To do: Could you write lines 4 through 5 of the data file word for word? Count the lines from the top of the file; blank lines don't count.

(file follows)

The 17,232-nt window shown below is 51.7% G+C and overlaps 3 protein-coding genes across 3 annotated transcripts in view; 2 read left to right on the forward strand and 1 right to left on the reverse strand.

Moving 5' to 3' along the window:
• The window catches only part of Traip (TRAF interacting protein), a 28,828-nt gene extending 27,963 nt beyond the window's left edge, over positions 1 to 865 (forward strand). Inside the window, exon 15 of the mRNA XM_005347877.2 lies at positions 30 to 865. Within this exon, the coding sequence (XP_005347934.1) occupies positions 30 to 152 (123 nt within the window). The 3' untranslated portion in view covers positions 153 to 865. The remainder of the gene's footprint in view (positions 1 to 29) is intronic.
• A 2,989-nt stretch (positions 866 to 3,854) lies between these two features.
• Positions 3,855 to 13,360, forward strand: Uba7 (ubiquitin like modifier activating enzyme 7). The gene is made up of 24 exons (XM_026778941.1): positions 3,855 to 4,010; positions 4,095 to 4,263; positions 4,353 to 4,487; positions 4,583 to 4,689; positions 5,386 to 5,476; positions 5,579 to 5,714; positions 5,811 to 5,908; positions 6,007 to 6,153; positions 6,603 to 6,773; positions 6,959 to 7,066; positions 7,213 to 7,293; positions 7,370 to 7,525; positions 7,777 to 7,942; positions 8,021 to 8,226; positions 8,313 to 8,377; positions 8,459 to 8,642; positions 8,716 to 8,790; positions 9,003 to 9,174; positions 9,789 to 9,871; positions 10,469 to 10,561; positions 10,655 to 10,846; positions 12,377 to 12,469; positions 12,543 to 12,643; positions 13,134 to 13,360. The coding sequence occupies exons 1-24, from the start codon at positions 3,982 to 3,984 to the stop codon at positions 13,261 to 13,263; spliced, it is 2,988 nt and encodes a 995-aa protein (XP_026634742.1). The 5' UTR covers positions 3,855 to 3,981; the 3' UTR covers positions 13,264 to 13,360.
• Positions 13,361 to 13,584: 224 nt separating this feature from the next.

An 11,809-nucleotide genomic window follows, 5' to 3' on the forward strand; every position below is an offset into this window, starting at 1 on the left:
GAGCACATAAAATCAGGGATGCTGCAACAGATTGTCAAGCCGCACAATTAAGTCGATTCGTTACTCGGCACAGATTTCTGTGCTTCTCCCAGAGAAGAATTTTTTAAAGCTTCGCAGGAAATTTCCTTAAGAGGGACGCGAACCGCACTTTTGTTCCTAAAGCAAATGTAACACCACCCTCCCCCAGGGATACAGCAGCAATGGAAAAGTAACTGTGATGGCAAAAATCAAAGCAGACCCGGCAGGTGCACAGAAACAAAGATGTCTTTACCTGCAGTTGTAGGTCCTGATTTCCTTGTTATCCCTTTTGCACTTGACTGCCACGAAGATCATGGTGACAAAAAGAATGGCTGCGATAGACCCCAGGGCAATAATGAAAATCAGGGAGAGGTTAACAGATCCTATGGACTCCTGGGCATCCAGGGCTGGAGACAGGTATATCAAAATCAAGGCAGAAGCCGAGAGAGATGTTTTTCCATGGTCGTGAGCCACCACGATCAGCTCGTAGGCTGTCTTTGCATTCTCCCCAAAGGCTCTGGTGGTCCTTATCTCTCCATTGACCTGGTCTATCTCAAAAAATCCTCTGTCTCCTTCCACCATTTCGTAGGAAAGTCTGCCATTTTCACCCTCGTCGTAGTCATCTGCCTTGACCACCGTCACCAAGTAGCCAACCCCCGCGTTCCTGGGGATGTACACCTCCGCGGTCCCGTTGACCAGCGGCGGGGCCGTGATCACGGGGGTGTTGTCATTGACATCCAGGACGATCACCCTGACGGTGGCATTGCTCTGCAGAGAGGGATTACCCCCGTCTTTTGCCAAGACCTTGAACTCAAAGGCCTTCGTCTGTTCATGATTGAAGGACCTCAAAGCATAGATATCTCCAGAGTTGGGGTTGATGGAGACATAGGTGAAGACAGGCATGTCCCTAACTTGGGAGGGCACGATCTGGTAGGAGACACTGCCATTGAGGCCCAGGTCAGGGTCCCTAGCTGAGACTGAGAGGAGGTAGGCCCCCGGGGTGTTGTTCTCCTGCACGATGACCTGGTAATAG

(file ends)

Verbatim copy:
• A 2,989-nt stretch (positions 866 to 3,854) lies between these two features.
• Positions 3,855 to 13,360, forward strand: Uba7 (ubiquitin like modifier activating enzyme 7). The gene is made up of 24 exons (XM_026778941.1): positions 3,855 to 4,010; positions 4,095 to 4,263; positions 4,353 to 4,487; positions 4,583 to 4,689; positions 5,386 to 5,476; positions 5,579 to 5,714; positions 5,811 to 5,908; positions 6,007 to 6,153; positions 6,603 to 6,773; positions 6,959 to 7,066; positions 7,213 to 7,293; positions 7,370 to 7,525; positions 7,777 to 7,942; positions 8,021 to 8,226; positions 8,313 to 8,377; positions 8,459 to 8,642; positions 8,716 to 8,790; positions 9,003 to 9,174; positions 9,789 to 9,871; positions 10,469 to 10,561; positions 10,655 to 10,846; positions 12,377 to 12,469; positions 12,543 to 12,643; positions 13,134 to 13,360. The coding sequence occupies exons 1-24, from the start codon at positions 3,982 to 3,984 to the stop codon at positions 13,261 to 13,263; spliced, it is 2,988 nt and encodes a 995-aa protein (XP_026634742.1). The 5' UTR covers positions 3,855 to 3,981; the 3' UTR covers positions 13,264 to 13,360.